Pakistan is a country that has had many years of strife regarding affordable and accessible health care, particularly for families. Many organizations seek to change this so that the country can improve the well-being of its children, the most vulnerable group. Below are seven facts about children’s health in Pakistan.
7 Facts About Children’s Health in Pakistan
- Immunizations: UNICEF has been supporting the Pakistani government in ensuring that children have access to routine immunizations. The Expanded Programme on Immunization (EPI) in Pakistan works to provide vaccinations to children in both urban and rural communities. In 2018, 75 percent of infants received a third dose of the Diptheria-Tetanus-Pertussis (DTaP) vaccine, compared to only 59 percent in 2000. Similarly, in 2018, 67 percent of children received a second dose of the measles vaccine, compared to only 30 percent in 2009.
- Pneumonia: Pneumonia is the number one cause of death among children in the world as well as in Pakistan. About 91,000 Pakistani children die from pneumonia each year. However, in 2012, Pakistan was the first nation in South Asia to introduce a pneumonia vaccine to children. Though the vaccine is expensive, international organizations such as the World Health Organization (WHO), Global Alliance for Vaccines Initiative (GAVI) and the Bill and Melinda Gates Foundation have begun to include this vaccine in the free immunization program for children.
- Child Health and Sanitation Week: Twice a year, Pakistan holds Child Health and Sanitation Week. UNICEF and the Government of Pakistan hold events and marches to raise awareness about children’s health. They provide free immunizations and deworming, and hold information sessions on breastfeeding and hydration. Children and families also learn about the importance of good hygiene and how to prevent certain diseases.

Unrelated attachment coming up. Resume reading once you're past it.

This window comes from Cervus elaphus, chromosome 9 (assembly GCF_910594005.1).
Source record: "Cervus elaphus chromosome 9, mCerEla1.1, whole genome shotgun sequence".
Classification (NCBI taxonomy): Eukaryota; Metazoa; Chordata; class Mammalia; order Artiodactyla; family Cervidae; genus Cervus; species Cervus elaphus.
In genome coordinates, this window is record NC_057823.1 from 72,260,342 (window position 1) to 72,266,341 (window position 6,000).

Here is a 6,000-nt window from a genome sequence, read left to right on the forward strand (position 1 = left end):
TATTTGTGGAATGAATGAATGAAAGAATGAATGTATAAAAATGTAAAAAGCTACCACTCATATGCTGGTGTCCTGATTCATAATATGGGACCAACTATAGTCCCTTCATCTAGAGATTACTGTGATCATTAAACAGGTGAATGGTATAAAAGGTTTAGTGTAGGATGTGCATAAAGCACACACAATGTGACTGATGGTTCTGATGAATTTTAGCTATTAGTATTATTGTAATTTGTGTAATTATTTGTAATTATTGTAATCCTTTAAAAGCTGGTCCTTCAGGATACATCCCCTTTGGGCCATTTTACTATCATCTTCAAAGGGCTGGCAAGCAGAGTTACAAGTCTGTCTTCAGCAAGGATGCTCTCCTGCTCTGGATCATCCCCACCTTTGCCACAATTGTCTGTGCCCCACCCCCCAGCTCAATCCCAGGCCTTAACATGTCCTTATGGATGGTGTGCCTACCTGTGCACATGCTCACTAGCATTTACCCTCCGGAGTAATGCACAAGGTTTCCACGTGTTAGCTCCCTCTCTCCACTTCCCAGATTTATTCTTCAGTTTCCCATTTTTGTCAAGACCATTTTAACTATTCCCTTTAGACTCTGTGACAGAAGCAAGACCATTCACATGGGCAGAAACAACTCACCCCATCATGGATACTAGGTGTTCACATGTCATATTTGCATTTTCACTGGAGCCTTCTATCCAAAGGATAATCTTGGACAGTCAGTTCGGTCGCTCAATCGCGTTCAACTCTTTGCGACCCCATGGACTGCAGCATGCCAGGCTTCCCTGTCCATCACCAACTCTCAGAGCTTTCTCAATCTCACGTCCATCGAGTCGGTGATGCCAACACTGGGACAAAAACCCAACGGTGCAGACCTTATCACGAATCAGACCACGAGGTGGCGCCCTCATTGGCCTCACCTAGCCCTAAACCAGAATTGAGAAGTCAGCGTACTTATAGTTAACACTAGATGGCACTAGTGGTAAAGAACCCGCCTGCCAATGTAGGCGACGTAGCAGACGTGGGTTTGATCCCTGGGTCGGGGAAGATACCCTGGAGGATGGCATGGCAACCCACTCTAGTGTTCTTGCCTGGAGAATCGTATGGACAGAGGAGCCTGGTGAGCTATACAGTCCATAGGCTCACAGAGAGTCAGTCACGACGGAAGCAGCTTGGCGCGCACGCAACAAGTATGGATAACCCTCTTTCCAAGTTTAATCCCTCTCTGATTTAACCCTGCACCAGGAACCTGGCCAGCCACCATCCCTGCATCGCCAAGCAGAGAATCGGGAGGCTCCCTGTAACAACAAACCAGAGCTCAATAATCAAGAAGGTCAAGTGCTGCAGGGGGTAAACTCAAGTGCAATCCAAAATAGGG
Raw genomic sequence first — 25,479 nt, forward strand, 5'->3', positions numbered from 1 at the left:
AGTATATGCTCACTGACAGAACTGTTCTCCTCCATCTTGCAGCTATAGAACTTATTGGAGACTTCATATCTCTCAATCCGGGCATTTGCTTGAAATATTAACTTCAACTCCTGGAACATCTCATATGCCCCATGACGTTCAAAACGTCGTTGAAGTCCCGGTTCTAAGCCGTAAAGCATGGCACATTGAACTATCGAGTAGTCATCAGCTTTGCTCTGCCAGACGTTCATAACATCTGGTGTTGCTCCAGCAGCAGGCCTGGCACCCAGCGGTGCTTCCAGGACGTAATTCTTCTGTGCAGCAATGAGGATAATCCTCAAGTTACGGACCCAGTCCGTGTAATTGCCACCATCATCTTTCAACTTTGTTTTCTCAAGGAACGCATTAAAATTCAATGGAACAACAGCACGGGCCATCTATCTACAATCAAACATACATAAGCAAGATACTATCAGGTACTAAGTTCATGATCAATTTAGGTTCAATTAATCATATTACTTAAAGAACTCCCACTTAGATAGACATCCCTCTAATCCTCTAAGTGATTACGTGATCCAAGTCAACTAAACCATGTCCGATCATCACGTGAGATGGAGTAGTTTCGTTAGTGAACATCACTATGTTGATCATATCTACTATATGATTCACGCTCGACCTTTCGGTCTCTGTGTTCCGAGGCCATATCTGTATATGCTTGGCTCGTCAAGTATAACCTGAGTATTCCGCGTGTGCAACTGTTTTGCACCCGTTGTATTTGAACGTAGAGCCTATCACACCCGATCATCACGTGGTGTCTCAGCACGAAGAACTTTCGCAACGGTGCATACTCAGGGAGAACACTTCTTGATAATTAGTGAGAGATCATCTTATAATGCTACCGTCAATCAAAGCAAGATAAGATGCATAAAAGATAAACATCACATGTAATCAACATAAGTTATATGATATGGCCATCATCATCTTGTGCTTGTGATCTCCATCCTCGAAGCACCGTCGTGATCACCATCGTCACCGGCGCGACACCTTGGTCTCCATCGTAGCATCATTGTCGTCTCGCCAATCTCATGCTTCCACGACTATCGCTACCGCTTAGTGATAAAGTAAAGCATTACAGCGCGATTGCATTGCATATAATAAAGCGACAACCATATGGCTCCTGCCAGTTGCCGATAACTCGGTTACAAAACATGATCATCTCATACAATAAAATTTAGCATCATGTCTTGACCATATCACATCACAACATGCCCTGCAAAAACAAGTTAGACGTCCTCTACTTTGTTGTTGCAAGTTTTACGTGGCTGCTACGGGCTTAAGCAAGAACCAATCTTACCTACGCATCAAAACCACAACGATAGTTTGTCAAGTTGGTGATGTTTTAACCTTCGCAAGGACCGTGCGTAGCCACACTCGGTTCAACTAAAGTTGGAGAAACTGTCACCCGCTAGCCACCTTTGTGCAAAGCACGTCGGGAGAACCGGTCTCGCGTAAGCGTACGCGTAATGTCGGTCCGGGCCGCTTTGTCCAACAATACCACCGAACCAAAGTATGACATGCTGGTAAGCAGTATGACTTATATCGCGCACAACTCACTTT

- Diarrhea: About 53,000 children die from diarrhea in Pakistan every year. Though diarrhea is another leading cause of death, UNICEF Pakistan supports the Global Action Plan for Pneumonia and Diarrhea (GAPPD). The GAPPD trains health care workers, researches causes of illness and provides supplies to help treat and prevent both conditions.
- Neonatal Deaths: The government of Pakistan Provides programs on EPI, family planning, maternal/neonatal and child health and primary health care and nutrition for women and children living in rural and remote areas of Pakistan. According to the National Institute of Health, these sorts of programs have the potential to prevent 20 percent of neonatal deaths, between 29 to 40 percent of deaths in children below the age of 5.
- Government Projects: The Government of Pakistan has initiated a wide variety of programs aimed specifically towards protecting the health of children and their mothers including the Maternal and Child Health Programme, National Program for Family Planning and Primary Health Care, National EPI Programme, Nutrition Project, Acute Respiratory Infections Control Project and the Integrated Management of Childhood Illnesses Strategy. These projects are able to assist areas of Pakistan that need treatment and prevention supplies for various illnesses in children.
- HIV: UNICEF is assisting the Government of Pakistan in preventing HIV cases in children. Though the amount of pediatric HIV cases has increased in Pakistan throughout the last few years, the Prevention of Parent to Child Transmission has been researching ways to change this and strengthen the care that infected children receive. The initiative is also working to educate adolescents on HIV prevention.
Pakistan has struggled with providing its families with accessible and affordable health care. However, with many new initiatives, specifically with immunizations, its children will be able to thrive. As the Government of Pakistan has shown, children’s health in Pakistan will continue to be among its priorities.
– Alyson Kaufman